Hodor’s death I can see playing out the same way, but Stannis is too far away to even have the option to burn Shireen in case of a blizzard( setting aside that in the books he’s left instructions for his followers to put HER on the Iron Throne if he should fall in battle and is fully capable of militarily defeating the Boltons in the upcoming Battle of Ice)
    And with Dany, we know the Long Night is her endgame, not Kings Landing, so rather than her going “mad”, and having her character and journey ruined, her death will be the fulfillment of her journey in destroying the White Walkers and somehow being the Nissa Nissa to Jon’s Azor Ahai.
    It’s all so bizarre, and I don’t understand why they chose to go this way. Setting aside all the other plots and characters they just kinda steam rolled over, why couldn’t they have had the Kings Landing conflict in the first half of the season and the Long Night the second? All I can think of was they wanted to give Lena Headey a longer acting reel, or they really really wanted to make Dany the “Mad Queen”.
    They did erase Cersei’s final act of villainy and madness and give it Dany, (though Dany succeeds while Cersei is most likely getting a sword in her back from her dearest brother before she can), so I’m leaning toward the former out of their love for Lena Headey and her character.

  27. Retsam says:

    With the discussion of plotters/pantsers (but I prefer GRRM’s terms, “architects” and “gardeners”, personally) – writers who have a plan vs. writers who allow their characters to develop organically, respectively – I have to wonder how much of the unsatisfying ending should actually be laid at Martin’s feet, rather than B&W. (Though I feel like GRRM has gotten way more hate than he deserves over the last decade and I really don’t want to pile on)

    But it seems like there’s a bit of an assumption that GRRM has a satisfying ending planned out, and that the TV version just botched it up. But GRRM has always identified strongly as an “gardener”-style writer, and the classic flaw of gardener writers is being bad at endings: when your writing is directed by your character’s individual motivations and not by an overarching plan, it’s hard to corral that into a satisfying ending.[1]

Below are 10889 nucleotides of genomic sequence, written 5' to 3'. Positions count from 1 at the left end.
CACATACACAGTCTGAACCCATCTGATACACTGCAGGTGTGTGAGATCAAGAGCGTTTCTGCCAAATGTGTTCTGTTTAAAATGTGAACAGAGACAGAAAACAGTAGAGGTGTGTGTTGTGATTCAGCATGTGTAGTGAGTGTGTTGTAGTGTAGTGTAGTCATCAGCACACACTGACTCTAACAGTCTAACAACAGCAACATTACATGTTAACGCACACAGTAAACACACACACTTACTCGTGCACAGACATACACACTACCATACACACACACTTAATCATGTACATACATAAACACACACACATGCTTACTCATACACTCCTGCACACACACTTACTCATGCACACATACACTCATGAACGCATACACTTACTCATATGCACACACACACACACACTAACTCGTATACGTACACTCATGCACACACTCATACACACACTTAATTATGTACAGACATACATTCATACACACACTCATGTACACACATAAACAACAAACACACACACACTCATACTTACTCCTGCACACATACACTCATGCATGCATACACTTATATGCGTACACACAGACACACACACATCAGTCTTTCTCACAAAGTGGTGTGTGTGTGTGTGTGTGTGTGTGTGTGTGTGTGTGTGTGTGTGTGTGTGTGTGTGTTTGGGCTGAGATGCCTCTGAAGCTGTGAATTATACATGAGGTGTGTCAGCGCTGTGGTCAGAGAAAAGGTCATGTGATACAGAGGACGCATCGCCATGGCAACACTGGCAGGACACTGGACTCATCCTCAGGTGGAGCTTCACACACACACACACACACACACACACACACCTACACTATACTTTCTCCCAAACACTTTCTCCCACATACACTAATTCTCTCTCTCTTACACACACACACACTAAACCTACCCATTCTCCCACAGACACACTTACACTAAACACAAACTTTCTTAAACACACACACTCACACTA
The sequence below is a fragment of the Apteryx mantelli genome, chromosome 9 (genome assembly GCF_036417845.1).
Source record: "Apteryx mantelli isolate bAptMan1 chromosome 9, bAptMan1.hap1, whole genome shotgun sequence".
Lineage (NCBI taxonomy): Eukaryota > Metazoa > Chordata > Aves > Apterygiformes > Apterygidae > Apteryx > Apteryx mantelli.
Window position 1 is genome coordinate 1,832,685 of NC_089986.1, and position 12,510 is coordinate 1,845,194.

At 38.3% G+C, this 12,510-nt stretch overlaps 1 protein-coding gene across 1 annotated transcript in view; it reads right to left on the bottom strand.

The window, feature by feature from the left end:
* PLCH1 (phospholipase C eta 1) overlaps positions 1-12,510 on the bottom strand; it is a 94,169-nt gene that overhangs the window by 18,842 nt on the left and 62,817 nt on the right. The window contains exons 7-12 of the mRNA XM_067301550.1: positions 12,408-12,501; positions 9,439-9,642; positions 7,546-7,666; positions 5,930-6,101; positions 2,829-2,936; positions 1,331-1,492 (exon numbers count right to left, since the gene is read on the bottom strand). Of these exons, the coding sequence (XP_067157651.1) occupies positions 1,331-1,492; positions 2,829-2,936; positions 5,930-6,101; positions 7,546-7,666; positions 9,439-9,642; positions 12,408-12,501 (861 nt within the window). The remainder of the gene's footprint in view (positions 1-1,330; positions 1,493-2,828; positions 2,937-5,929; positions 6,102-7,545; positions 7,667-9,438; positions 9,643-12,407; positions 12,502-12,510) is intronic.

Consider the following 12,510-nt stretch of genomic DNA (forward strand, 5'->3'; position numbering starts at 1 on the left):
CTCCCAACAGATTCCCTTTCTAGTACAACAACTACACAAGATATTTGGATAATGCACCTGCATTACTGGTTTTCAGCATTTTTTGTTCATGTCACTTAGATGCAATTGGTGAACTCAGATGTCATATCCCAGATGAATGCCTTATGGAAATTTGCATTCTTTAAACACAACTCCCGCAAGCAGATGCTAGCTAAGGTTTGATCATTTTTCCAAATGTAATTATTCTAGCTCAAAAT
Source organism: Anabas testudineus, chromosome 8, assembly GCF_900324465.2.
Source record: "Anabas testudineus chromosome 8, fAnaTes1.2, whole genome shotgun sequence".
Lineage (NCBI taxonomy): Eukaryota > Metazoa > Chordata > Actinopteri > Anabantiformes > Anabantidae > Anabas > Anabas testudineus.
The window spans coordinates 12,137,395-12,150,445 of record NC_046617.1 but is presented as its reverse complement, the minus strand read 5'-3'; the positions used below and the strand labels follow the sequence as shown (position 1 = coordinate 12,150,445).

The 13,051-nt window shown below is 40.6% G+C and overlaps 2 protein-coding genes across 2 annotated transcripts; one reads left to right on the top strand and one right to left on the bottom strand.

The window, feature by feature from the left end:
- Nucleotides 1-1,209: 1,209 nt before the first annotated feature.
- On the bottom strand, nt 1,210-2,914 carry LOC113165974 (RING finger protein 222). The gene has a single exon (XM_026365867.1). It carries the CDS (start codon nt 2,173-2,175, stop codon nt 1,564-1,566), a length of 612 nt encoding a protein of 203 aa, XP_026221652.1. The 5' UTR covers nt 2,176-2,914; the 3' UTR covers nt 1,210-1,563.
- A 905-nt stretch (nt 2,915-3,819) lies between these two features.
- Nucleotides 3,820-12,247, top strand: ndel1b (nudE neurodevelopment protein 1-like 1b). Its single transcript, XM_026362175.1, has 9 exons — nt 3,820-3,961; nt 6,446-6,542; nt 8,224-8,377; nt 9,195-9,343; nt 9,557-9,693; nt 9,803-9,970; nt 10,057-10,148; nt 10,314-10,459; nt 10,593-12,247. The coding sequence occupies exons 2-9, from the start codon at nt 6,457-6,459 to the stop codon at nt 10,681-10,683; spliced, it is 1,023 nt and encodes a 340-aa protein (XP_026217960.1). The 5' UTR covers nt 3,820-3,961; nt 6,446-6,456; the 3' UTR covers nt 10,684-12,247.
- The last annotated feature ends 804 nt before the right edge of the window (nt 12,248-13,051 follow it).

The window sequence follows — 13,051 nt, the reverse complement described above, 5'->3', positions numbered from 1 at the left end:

A (depressingly) common narrative about GRRM’s stalled writing seems to be “he’s old and lazy and just doesn’t care” but in reality I think the biggest reason for the delay is that his architect tendencies have written himself into a bit of a corner and he’s struggling to figure out how to end the series, himself. I’m sure he has a general idea of where he wants the series to go, but as this show seems to have proven, getting there is the hard part.

    So, maybe B&W were unqualified… and absolutely more experienced writers could likely have done a better job, but it also is seeming like finishing ASoIaF is a Herculean Task, and perhaps nobody, not even GRRM himself, would be up to the job. I’m not justifying or ignoring the writing mistakes, but just suggesting perhaps a bit of sympathy towards some writers given a very difficult task might be appropriate.

    [1] Contrast someone like Brandon Sanderson – a classic architect – who writes meticulous outlines, starting with his endings and works backwards from there, and always knowing exactly what needs to happen to make the ending happen. The downside of this approach is that characters sometimes feel wooden, and more “plot driven” than “character driven”, but it’s a good approach for satisfying endings.

  28. Kavonde says:

    I’ve been making comparisons to Mass Effect 3’s ending for a few weeks now. It’s really striking to see this playing out again so similarly.

    Basically, seasons 1-4 were Mass Effect 1. This very dense, detail-oriented story rich with history and deeply concerned with logistics and other setting details. Then they passed the books up/were bought by E.A. There was an immediate shift in the quality of the main plotline, but we were mostly having fun and enjoying spending time with these characters and were able to go along with it. But then we got to the end, and a huge chunk of the audience suffered story collapse at a supposedly-dramatic moment that was just too contrived and unearned to suspend disbelief for. And then we had this big internet flame-up between fans trying to process exactly what kicked them out of the story, and other fans deliberately misunderstanding what the complainers were complaining about. Add in some creative types defending the ending and ridiculing displeased fans for whining, and the cocktail is complete. Same process, but on a bigger scale. Mass Effect 3 was a concern for gamers who enjoyed single-player RPGs, and the famous types defending it were people like Jim Sterling. Game of Thrones was basically the biggest pop cultural touchstone of the last decade, and the famous types defending it were people like Stephen friggin’ King.

    But as for the final episode itself, I didn’t hate it. It was bland. Boring. Decidedly “meh.” And that was honestly better than I was expecting after “The Bells.”

    I just have one other observation: all the Unsullied are going to die when they get to Nath. Missandei really should have mentioned those plague butterflies.

    1. Steve C says: